Hi Brain-Gut lovers, and welcome to another edition of ‘I Study Poop – Adventures of Scientists on the Front Line”. This month we are catching up with Caitlin Cowan, my research sister, and a Ph.D. candidate from the University of New South Wales in Australia (my alma mater) who is about to embark on a long career of brain-gut love. Read on for some of her experiences in the microbiome world.
Tell us a little about yourself. Who are you? what stage of career are you at? where are you studying/working?
Hi everyone! My name is Caitlin Cowan and I’m a PhD candidate at the University of New South Wales in Sydney, Australia with the amazing Prof Rick Richardson. One day soon (early 2017), I’ll be submitting my PhD thesis, which looks at the use of a probiotic treatment to reduce the impact of stressful early life experiences. I’m also a registered psychologist and right now I’m completing my clinical registrar program with the team at the Sydney Child Behaviour Research Clinic. There I do clinical assessments and help provide treatment for families with children with disruptive behaviour disorders.
All in all, my research interests lie in understanding the ways that stress can change our development and wellbeing. Even more so, I want to find out how we can reduce any detrimental effects of stress from a wholistic perspective that takes into account psychological, neurological, and gastrointestinal processes.
how did you get interested in the brain-gut axis?
Actually, the wonderful gut guru behind the Two Brains blog was the person who steered me towards the microbiome. In my honors year she pitched a probiotic-focused project to me and made it sound like the most exciting research that anyone could possibly get involved in. Turns out that she was pretty spot on, because I haven’t looked back since.
Just as an aside – Caitlin was the best student anyone could have asked for – so I haven’t looked back either.
How long have you been working in the brain-gut field?
I can’t really believe this, but it’s been nearly five years now!
Tell us about your research!
At the moment, I work with young rats that have been exposed to stress really early in their lives. These stressed rats seem to develop faster than their unstressed peers on a range of measures. For example, stressed rats develop much stronger fear memories during infancy (Callaghan & Richardson, 2012). But I’ve shown that probiotics can protect my rats from the effects of stress, not just on their fear memories (now published here) but also on things like their physical development and brain function (publications still to come!).
We’ve even found that the effects of stress and probiotics can be passed down the generations (find it here). That means that if a father experienced stress his offspring also had stronger fear memories as infants, but we could rescue normal fear behaviour if we gave probiotics to either the father (when he was an infant) or his offspring. This was a really exciting result and we hope that one day we’ll be able to test the clinical implications of this research for parents and children with stress-based mental health problems or vulnerabilities.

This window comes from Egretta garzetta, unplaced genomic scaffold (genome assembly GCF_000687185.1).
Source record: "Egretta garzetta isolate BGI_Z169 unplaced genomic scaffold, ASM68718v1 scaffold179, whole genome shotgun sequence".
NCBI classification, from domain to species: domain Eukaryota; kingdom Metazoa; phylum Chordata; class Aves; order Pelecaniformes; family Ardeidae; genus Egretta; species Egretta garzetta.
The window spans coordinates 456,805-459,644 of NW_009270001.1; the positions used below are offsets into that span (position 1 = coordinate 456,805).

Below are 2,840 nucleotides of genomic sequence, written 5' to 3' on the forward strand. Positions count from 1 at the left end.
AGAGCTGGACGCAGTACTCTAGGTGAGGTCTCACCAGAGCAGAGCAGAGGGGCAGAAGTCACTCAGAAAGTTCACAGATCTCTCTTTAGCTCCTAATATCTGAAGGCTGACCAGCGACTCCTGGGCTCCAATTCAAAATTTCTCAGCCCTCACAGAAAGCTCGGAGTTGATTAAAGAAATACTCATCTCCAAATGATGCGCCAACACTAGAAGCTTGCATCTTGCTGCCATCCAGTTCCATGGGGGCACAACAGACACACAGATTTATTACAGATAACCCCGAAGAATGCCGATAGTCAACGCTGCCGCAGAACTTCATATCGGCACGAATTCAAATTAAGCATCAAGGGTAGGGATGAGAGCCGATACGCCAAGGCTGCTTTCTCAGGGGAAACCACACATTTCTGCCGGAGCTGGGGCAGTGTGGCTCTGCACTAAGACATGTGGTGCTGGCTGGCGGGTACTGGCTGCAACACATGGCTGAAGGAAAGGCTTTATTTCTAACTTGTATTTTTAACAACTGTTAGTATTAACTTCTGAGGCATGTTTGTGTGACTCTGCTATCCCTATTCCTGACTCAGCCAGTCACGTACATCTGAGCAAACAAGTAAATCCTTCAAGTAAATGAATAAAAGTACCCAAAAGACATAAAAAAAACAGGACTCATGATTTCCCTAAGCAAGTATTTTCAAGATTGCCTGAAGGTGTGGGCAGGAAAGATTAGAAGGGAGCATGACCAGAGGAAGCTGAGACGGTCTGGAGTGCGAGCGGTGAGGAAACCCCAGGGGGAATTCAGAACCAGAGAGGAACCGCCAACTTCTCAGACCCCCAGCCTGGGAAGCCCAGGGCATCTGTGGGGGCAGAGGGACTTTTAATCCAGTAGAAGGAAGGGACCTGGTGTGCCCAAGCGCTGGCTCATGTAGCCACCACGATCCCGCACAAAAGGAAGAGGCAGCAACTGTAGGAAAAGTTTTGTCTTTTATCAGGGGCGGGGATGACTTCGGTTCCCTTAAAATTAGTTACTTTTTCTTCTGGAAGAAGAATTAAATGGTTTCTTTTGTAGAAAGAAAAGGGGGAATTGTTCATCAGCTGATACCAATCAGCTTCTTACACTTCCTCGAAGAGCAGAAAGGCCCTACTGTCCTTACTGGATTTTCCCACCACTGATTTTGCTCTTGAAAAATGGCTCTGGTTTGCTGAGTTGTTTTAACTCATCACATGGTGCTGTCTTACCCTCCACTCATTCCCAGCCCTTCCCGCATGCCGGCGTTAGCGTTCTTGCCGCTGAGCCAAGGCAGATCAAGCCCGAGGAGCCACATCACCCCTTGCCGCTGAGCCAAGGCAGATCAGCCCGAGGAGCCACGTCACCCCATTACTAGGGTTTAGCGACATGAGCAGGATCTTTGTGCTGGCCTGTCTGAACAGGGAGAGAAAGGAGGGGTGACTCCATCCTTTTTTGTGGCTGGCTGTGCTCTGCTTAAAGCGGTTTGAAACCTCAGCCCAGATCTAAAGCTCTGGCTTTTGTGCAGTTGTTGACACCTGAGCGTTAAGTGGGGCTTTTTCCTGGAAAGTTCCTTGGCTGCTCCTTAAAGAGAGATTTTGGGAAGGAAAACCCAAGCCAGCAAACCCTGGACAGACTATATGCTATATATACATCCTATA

Who are some researchers/research papers that you really respect in the field – why?
One of my favourite studies is in a 2011 paper by Premsyl Bercik and colleagues from Stephen Collins’ lab. It was one of the first to show that gut bacteria can change anxiety. They took two types of mice with characteristically different behaviour profiles – the shy BALB/c mice and the more outgoing NIH Swiss mice. Not only did these two types of mice have different microbial communities but when the communities were “swapped” (i.e., microbiota from the NIH Swiss mice were transferred to BALB/c mice and vice versa) the behavioral profiles were also partially reversed. In other words, the shy mice became less anxious while the outgoing mice became more anxious!
The leader in the field at the moment is John Cryan. He has such a tremendous output of incredibly interesting experiments that are pushing the frontiers in the study of mind-gut interactions. And he’s also the master of the ‘punny’ title – see papers like “Friends with social benefits” and “May the force be with you: The light and dark side of the microbiota-gut-brain axis in neuropsychiatry”.
What is next for you?
Well, my immediate future is filled with sitting at a desk finishing up my PhD thesis. After that, I’m hoping that I can continue on this amazing journey. So at the moment I’m trying to secure a post-doc position where I can keep wandering down the mind-gut pathway.
What weird and wonderful things have you had to deal with since working in the brain-gut world?
I’m pretty well known in my lab for looking at all of the weirdest ‘crap’. And not just literal crap, I’ve collected just about every kind of bodily fluid from my rats. There have been many moments where I’ve wondered how I ended up in this situation… I’ve also become the go-to person whenever someone wants to share their poop-related anecdotes. It’s definitely been a lesson in developing my own iron gut for when poop stories come up around the dinner table, but it’s so fascinating how strongly this research resonates with people in their everyday lives.
What is your favorite brain-gut fact?
The sheer size of our microbiome is something that always astounds me. It’s so hard to imagine that we are just as bacterial as we are human, but it’s true – when you count up the cells in/on our bodies there’s about 40 trillion of them and 30 trillion of us!
Connect with caitlin
Research Gate: www.researchgate.net/profile/Caitlin_Cowan
Until next time brain-gut lovers…